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MICHIGAN PATERNITY INFORMATION
Attorney Ellen Paynter, a Michigan Paternity Lawyer provides information in this web site regarding Michigan Paternity law and procedure.
Attorney Ellen Paynter is often contacted by other attorneys and the media regarding Michigan Paternity laws. In November 2009, Detroit News Reporter Catherine Jun placed in a Detroit News article information directly from Attorney Ellen Paynter's web site. Michigan Paternity Article
WHAT IS PATERNITY?
Establishing paternity means determining that the biological father of a child that is born out of wedlock is in fact the legal father.
HOW IS PATERNITY ESTABLISHED IN MICHIGAN?
If the mother of a child is married when the baby is born, her husband is assumed to be the legal father, unless a court order or judgment says otherwise.
If the mother has been divorced or widowed for less than ten months, her husband at the time of conception is assumed to be the legal father, unless a court order or judgment says otherwise.
If the mother is not married at the time of conception or birth, paternity can be established by both parents signing a voluntary Affidavit of Parentage and filing it with the Michigan Department of Community Health's Office of the State Registrar.
Paternity can be also be established by filing an action with the Court if no legal father has been established. Either the mother or the father may file a Court action to establish paternity. If the child is receiving public assistance, the Michigan Family Independence Agency, via the local prosecutors office, generally will file an action with the local Court to establish paternity on behalf of the mother. Once the Court is involved, upon request, the Court can order dna tests to establish paternity.
WHY SHOULD YOU HAVE PATERNITY ESTABLISHED BY THE COURT?
Even if there is an Affidavit of Parentage filed with the State of Michigan, the biological father has no official right to custody or parenting time, nor is he obligated to pay child support.
In Michigan, the Acknowledgment of Parentage Act provides that after a mother and father sign an acknowledgment of parentage, the mother is presumed to have custody of the minor child unless otherwise determined by the court or otherwise agreed upon by the parties in writing. Only after the Court enters a judgment or an order, does the father have official rights to custody, parenting time. Only after the Court enters a judgment or an order, is the father required to pay child support.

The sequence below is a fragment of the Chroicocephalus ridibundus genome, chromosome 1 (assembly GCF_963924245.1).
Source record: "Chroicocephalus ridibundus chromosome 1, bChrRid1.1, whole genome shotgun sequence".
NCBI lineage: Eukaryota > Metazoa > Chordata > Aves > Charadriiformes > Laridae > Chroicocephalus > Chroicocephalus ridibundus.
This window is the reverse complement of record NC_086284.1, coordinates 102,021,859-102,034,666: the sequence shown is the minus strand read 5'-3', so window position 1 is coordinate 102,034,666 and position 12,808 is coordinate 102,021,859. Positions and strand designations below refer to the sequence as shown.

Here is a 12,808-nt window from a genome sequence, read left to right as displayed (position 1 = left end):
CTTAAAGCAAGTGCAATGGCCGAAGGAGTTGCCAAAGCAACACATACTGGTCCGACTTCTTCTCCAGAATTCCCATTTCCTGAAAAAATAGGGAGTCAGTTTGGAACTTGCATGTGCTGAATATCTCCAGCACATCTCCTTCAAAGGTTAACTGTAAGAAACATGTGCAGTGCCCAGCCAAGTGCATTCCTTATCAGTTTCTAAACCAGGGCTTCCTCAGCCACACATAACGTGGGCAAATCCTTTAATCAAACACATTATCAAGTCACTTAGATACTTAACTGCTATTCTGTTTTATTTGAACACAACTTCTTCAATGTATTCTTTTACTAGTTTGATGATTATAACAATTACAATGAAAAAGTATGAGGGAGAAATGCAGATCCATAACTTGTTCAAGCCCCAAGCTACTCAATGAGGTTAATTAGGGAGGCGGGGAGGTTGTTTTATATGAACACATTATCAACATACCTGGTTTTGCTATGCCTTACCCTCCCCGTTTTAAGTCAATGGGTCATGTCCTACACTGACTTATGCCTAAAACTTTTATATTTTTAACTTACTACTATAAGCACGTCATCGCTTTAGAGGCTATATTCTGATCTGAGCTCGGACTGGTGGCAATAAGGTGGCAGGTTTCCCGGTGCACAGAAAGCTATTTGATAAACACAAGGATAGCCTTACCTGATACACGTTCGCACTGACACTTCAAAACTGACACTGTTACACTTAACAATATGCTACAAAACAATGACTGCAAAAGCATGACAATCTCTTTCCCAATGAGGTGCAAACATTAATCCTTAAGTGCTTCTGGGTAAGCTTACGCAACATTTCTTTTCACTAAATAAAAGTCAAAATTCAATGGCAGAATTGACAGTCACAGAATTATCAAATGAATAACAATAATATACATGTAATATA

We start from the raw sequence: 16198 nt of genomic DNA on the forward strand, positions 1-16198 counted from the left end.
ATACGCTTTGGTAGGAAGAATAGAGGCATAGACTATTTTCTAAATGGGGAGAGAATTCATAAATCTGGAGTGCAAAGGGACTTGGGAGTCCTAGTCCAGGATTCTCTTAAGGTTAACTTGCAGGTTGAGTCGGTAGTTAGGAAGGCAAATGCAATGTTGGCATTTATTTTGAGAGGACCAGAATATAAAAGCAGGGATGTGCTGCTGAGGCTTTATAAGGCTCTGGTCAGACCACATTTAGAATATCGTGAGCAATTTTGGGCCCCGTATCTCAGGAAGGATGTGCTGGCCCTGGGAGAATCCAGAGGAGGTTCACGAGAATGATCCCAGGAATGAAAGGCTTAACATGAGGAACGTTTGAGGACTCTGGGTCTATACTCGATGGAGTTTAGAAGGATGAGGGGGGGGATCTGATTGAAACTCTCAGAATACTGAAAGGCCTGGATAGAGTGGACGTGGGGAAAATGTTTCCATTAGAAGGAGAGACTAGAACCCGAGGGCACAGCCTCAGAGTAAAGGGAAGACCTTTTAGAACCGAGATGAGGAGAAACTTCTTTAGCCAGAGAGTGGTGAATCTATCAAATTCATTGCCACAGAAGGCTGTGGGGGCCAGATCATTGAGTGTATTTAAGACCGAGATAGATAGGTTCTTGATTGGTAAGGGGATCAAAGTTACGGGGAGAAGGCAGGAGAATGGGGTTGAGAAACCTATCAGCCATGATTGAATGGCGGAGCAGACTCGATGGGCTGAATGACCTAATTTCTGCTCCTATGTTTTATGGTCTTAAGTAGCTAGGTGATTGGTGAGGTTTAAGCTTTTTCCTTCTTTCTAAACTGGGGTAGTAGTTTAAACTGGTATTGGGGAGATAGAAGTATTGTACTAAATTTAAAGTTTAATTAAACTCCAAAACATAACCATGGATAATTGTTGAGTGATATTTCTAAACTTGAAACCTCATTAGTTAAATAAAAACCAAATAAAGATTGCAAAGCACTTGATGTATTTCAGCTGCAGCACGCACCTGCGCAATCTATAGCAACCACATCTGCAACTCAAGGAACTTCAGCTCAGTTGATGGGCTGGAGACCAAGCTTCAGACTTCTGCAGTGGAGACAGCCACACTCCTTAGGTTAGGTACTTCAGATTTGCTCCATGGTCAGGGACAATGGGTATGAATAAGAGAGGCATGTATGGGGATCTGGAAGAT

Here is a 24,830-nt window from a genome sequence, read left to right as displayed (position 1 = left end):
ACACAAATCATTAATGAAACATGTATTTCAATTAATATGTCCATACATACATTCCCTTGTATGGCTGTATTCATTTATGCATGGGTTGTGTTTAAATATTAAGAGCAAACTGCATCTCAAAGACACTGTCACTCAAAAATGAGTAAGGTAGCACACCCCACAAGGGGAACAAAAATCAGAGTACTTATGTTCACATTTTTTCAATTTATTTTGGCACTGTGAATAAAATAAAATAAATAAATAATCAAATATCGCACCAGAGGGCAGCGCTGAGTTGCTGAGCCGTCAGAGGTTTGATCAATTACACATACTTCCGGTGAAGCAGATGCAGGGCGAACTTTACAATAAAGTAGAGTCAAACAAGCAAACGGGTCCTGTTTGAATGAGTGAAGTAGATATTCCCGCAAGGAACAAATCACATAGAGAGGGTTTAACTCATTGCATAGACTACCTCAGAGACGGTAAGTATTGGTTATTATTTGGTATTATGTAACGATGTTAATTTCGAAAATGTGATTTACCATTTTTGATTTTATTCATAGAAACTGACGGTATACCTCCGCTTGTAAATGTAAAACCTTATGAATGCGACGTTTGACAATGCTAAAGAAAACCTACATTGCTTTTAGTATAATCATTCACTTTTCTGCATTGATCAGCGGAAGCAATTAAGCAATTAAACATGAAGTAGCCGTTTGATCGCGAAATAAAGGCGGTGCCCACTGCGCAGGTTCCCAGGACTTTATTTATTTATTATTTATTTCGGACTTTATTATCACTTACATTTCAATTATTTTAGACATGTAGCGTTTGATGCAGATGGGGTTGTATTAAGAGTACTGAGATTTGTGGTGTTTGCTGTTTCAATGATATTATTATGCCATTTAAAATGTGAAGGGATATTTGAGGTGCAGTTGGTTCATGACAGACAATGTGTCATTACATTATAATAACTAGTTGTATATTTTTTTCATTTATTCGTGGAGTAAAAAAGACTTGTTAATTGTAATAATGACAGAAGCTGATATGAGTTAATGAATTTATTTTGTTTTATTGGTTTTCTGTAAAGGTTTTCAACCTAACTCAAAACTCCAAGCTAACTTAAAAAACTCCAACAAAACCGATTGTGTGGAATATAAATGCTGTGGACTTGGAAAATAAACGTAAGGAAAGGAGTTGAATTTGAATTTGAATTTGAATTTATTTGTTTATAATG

WHEN CAN A PATERNITY ACTION BE FILED IN THE COURT?
An action under this Michigan Paternity Act may be commenced during the pregnancy of the child's mother or at any time before the child reaches 18 years of age.
FOR MORE INFORMATION
You can find information on the State Court Administrator's Office Web Site.
You can review The Paternity Act in Michigan at MCL 722.711.
You can review the Michigan Department of Human Services Publication 780, What Every Parent Should Know About Establishing Paternity.
LET US HELP YOU
Whether you have received a paternity suit or you want to file a lawsuit to establish paternity, a Michigan Paternity lawyer at our office can see to it that the process is executed fairly and within the guidelines of Michigan paternity laws. Whether you are seeking support or being sued for support based on paternity test results, you need an experienced paternity attorney to protect your rights and see that you are treated fairly. Contact us today so that we can discuss your case.
This above is not intended to be legal advice, and is only a brief overview of this area of law. If you have any questions regarding your paternity matter, contact us today. A seasoned Michigan paternity lawyer will discuss your legal needs and provide you with information to protecting you and your family for years to come.
There is no charge for your initial phone consultation.
Representing Paternity and Family Law clients
in Oakland County, Wayne County and Macomb County.
ATTORNEY ELLEN PAYNTER
West Bloomfield Main Office
Troy Satellite Office
Monday through Friday
****The information you obtain at this site is not, nor is it intended to be, legal advice. You should consult an attorney for individual advice regarding your own situation.****
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